By Chris Berridge, Justice Partner in the field.
Originally posted at

Hello Kingsland! It is my sincere privilege to be guest writer for your “Kingsland Justice” weblog. As a partner in the field, I take great joy in being able to share the amazing works that God is doing here in Kolkata. And with your support, I might add!

As many of you are well aware of, I am sure, there is an unbelievable amount of injustice going on all around the world. I do not think I need to regale you with tales of woe: infants starving in the slums, HIV/AIDS continuing to ravage rural communities, little boys given guns and told to fire upon their neighbors, generations of families working 18 hour days in rice mills to pay off an unrelenting debt. Of twelve-year-old girls taken from their homes, promised jobs in the city and instead taken to brothels, where they are raped for money, all day, all night.

Because you have been burdened with knowledge of the plight of your fellow men and women, and of children, maybe not much older than yours, you are faced with a choice. The choice comes to all who know of such things.

You can turn a blind eye. You can just ignore it, tell yourself that “it’s not my problem” and go on your way. It’s pretty easy to do. I know I’ve certainly done it.

But you can choose to confront injustice. You can choose to take a stance against the marginalization, the victimization of millions.

I continuously thank God that churches like Kingsland have chosen the latter. To know that you take your time, your resources and your love and send all of it to people you have never met is so encouraging.

But forget about people like me who are working in the field. You know who really cares about your decision? Those twelve-year-old girls. How do I know? They told me so.

There are well over one hundred girls at Affection* (a pseudonym has been used for security reasons) aftercare home. Most of the girls here have been rescued out of the commercial sex trade, with all too many of their stories echoing the aforementioned scenario. They are girls of all ages, all former victims of some sort of injustice, but more importantly, they are all survivors. Each girl, in her own way, has found a way to endure, to persevere despite her circumstance. Their courage in the face of horrific injustices is unparalleled. But, regardless of their determination, there are still basic necessities each must have to survive. They need a safe shelter, food, clean water and a place to rest their heads at night. Additionally, because they are survivors of intensely traumatic events, they need professional counseling and therapy. The provision of all these essentials is critical to the restoration of each girl.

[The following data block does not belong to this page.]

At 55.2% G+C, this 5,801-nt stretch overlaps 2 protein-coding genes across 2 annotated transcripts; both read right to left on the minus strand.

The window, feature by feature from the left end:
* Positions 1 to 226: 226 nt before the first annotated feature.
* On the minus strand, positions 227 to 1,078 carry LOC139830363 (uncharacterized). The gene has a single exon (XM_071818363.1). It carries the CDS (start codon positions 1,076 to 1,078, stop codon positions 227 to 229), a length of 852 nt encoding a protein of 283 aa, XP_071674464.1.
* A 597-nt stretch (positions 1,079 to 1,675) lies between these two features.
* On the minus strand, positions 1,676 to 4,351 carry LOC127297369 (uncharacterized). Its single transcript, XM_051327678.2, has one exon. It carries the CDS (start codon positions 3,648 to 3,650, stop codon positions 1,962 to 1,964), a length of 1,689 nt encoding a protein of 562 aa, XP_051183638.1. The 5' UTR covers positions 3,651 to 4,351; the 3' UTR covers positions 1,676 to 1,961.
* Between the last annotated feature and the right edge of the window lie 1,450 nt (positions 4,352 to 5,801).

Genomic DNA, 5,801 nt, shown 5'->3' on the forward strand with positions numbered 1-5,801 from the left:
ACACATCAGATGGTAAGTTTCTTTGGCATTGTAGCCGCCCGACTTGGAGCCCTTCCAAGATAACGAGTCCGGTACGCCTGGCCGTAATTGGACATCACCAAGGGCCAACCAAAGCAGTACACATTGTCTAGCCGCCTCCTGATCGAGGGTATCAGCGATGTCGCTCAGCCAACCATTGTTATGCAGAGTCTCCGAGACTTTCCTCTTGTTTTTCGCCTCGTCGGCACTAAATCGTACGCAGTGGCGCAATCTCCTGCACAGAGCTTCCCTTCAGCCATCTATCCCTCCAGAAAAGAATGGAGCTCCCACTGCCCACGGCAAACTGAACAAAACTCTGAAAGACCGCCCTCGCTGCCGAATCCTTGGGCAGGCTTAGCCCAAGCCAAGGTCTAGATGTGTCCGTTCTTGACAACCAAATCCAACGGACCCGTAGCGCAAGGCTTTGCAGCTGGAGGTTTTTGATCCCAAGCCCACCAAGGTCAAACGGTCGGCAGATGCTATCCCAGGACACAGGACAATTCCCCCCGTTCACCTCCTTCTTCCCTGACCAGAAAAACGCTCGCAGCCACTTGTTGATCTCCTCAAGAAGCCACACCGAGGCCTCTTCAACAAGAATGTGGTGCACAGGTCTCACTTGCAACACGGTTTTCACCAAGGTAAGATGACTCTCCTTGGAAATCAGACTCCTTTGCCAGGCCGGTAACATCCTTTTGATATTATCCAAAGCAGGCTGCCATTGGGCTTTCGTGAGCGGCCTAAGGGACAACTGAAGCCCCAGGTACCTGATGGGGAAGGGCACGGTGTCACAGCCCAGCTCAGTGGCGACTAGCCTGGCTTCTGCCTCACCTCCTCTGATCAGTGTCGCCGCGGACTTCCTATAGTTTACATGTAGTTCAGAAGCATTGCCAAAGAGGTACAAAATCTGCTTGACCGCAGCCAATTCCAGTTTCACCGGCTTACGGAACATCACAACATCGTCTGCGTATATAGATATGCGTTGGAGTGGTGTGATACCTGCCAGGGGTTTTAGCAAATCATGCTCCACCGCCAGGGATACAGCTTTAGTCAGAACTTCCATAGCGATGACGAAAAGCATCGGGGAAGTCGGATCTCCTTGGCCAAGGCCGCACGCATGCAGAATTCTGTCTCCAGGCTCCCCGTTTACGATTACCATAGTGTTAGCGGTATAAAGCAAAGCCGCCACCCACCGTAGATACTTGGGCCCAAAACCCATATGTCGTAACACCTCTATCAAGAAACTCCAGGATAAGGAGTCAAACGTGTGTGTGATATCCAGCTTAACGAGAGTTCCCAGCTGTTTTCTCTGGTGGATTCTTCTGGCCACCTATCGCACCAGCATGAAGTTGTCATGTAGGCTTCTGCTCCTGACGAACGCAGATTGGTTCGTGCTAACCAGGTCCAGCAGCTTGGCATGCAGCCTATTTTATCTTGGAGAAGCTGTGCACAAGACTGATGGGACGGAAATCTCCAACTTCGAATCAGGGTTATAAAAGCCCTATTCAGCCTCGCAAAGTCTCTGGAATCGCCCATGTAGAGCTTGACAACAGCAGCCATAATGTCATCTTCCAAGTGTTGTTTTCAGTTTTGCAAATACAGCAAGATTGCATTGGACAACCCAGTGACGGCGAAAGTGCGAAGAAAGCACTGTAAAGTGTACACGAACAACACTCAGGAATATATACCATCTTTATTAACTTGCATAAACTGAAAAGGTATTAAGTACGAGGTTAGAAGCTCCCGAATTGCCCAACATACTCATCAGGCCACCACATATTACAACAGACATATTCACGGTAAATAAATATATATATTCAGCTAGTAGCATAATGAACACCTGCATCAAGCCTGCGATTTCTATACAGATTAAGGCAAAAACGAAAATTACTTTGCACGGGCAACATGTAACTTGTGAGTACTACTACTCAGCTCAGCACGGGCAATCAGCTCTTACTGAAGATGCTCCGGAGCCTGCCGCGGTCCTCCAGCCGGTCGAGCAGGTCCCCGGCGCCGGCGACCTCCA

The aftercare home is a place where these needs are met. It gives them a chance to live a life that was once taken from them, a life that they deserve to live.

Around two weeks ago, 30 recent high school graduates from Kingsland came to Kolkata for a service trip. I was amazed at the amount of young people who were willing to take time from their summers to come and serve complete strangers. They served all over the city, including Affection.*

I met with a small group of young women a day after their weekend spent with the girls at Affection. Despite being exhausted from a long service trip, their faces lit up with joy as they recounted their experience with their new friends. They made bracelets and all sorts of crafts, they danced, they drew beautiful henna on their hands and arms. And although they did not speak the same language and they grew up worlds apart, they thrived in one another’s company. They connected at one the most fundamental of levels, they were able to be little girls, together.

“The simplest things brought them so much joy. It was amazing to have such an opportunity,” said one of the Kingsland women. “We loved being there and hope to come back soon. I know they want us back, they told us!”

When I took a look around Affection* after the Kingsland women’s visit, the place was abuzz with happy girls running everywhere, some dancing, some playing in the square. I was astonished by the even greater amount of joy I saw on their faces than usual. I was quickly brought to the place where all the crafts from the weekend were stored. The girls held up all sorts of beaded “lizards” and bracelets, they showed me their henna. All of them were so excited because of the time they had with the women from Kingsland. Because of security reasons, I cannot show you their faces, but trust me when I say, the most radiant of suns on a hot Texas day could not compare to the brilliance of their smiles.

You are making a difference. These girls need a place like Affection.* They need more places like it. They need bigger places like it, because the need is so great. God is moving here, and I am so grateful that you are choosing to be a part of His movement.